The Nijmegen helmet increases visitors to the Carlisle Museum

Tullie House – which missed out on Crosby Garrett helmet – says saga has helped secure display items

The beautiful face with lips slightly parted and a shimmering androgynous appearance is eerily familiar. It could be the cousin of the world-famous Crosby Garrett helmet, which a small museum in Cumbria raised an astonishing £1.7m for last year, only to be outbid at auction, sparking a continuing controversy over protection for major archaeological finds in Britain.

Tullie House museum in Carlisle is being loaned the Nijmegen helmet for the opening of its new Roman gallery next week. It is one of the treasures of the Valkhof museum, at Nijmegen in the Netherlands where it was excavated, but they agreed the loan without hesitation. Other loans are coming to the gallery from the British Museum, and private collectors.

Like the Crosby Garrett, the Nijmegen helmet is silvered with gilt eyelids and lips: it would have given the wearer an unearthly beauty.

“There can be no doubt that these helmets were made to awe,” said Tim Padley, keeper of archaeology. “The wearers would have appeared shining, inhuman, terrifying. When the Roman cavalry came through it would have been like nothing the locals had ever seen before, like the Edinburgh Tattoo erupting through your small village.”

The Nijmegen helmet. Roman cavalry helmet 1st - 3rd century A.D. | Ancient art, Ancient artifacts, Ancient sculpture

Museums across Europe know the story of the Crosby Garrett helmet, found by a metal detector last year in a field in the Cumbrian hamlet, and the heroic efforts of Tullie House, supported by grants and donations including from schoolchildren, to acquire it.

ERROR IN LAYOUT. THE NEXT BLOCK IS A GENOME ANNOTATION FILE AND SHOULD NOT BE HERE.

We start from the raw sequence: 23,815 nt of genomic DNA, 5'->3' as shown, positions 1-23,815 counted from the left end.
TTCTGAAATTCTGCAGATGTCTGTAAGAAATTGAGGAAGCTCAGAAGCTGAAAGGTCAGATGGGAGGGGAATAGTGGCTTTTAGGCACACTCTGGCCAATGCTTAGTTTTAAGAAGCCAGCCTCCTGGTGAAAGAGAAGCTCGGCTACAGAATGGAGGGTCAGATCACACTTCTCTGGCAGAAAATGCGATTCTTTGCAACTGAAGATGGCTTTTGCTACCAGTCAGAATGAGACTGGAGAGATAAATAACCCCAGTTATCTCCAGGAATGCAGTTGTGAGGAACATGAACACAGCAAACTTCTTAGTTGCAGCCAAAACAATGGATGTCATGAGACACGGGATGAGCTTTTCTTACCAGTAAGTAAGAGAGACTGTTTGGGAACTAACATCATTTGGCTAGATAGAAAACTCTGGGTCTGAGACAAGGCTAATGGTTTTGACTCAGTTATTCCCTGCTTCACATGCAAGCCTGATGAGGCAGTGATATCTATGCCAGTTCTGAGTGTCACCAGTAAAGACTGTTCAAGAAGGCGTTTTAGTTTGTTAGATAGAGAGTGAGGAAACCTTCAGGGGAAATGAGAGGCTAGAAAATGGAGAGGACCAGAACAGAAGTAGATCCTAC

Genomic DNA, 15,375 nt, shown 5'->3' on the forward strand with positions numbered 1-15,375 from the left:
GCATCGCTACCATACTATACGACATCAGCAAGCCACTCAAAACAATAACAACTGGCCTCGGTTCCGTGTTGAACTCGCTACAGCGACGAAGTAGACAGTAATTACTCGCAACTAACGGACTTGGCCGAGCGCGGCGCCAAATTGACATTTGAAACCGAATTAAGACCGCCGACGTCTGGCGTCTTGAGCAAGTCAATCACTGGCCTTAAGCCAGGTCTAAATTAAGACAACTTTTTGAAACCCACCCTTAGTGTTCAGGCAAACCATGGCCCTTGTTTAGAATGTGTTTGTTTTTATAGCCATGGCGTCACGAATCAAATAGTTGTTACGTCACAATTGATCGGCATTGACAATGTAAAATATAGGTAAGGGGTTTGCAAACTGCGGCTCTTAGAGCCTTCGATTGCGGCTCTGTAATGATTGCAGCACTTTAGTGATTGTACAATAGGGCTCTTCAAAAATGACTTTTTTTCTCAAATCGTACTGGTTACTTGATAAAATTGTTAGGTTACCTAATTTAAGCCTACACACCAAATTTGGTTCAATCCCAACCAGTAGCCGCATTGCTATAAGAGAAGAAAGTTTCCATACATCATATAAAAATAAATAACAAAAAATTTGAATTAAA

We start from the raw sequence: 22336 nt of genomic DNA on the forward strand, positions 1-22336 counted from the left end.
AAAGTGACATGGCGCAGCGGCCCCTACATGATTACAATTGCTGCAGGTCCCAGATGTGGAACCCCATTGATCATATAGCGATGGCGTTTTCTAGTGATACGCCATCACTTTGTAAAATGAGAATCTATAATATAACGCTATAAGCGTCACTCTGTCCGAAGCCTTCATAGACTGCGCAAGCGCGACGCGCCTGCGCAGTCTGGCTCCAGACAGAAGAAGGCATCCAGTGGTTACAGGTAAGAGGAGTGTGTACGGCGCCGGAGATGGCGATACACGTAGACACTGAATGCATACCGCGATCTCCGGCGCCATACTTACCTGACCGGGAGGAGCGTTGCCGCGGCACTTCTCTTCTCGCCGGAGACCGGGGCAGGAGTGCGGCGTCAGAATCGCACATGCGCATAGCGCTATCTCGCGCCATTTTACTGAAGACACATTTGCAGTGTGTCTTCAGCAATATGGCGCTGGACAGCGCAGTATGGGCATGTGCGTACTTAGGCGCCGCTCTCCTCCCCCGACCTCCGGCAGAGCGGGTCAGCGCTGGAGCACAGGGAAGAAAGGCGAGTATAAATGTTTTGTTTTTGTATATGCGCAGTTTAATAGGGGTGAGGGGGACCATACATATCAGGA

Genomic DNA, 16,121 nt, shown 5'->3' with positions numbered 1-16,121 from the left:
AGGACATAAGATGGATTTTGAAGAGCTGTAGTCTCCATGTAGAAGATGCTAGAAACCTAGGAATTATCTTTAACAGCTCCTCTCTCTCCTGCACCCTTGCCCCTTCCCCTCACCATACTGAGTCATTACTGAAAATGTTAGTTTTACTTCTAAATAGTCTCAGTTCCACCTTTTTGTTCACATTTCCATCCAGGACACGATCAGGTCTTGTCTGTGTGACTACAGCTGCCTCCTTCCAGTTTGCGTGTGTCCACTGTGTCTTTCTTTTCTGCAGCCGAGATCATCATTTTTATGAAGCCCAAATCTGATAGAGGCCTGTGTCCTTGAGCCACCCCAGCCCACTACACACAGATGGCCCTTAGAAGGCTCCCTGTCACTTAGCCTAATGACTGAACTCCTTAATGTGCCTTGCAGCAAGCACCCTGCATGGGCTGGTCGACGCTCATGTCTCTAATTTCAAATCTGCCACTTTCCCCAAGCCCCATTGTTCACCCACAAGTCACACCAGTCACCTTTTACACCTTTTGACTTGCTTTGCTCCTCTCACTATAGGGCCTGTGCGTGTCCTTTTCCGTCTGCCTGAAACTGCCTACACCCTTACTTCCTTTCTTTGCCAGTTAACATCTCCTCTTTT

“I didn’t have to persuade Nijmegen, they showed me their collection and when I chose this, the most beautiful, they didn’t blink,” Andrew Mackay, collections manager at Tullie House, said. “When this has to go home, we have another coming. We have managed to arrange some stunning loans for the new gallery, and there is no doubt that this saga has helped us.”

When news broke of the most beautiful helmet ever found in Britain, and one of the most complete from the Roman empire, it made international headlines.

Its fate exposed a gaping hole in Britain’s protection for archaeological finds. If gold or silver it would have been declared treasure, the finder and landowner compensated, and museums entitled to acquire it. But the bronze was not treasure, and so the finder sent it to a Christie’s auction last October, where its mesmeric beauty drove the price far beyond the top estimate of £300k. It was eventually bought by a still anonymous UK collector for £2.3m. Many of the country’s most senior archaeologists wrote demanding a review of the treasure law, which the government has promised but still not implemented.

Although the Carlisle museum has an outstanding Roman collection, the Crosby Garrett helmet would have been the star of the new £1.5m Hadrian’s Wall gallery, opening to the public on June 25.

“I have written repeatedly through the auction house requesting if not a loan, at least to be able to take measurements so we could create a replica, but we have heard nothing. We still have absolutely no idea who bought it,” Hilary Wade, museum director, said sadly. “We would really love them to get in touch.”

Roman Frontier: Stories beyond Hadrian’s Wall opens at Tullie House museum in Carlisle on 25 June. The Nijmegen helmet will remain on display until October.

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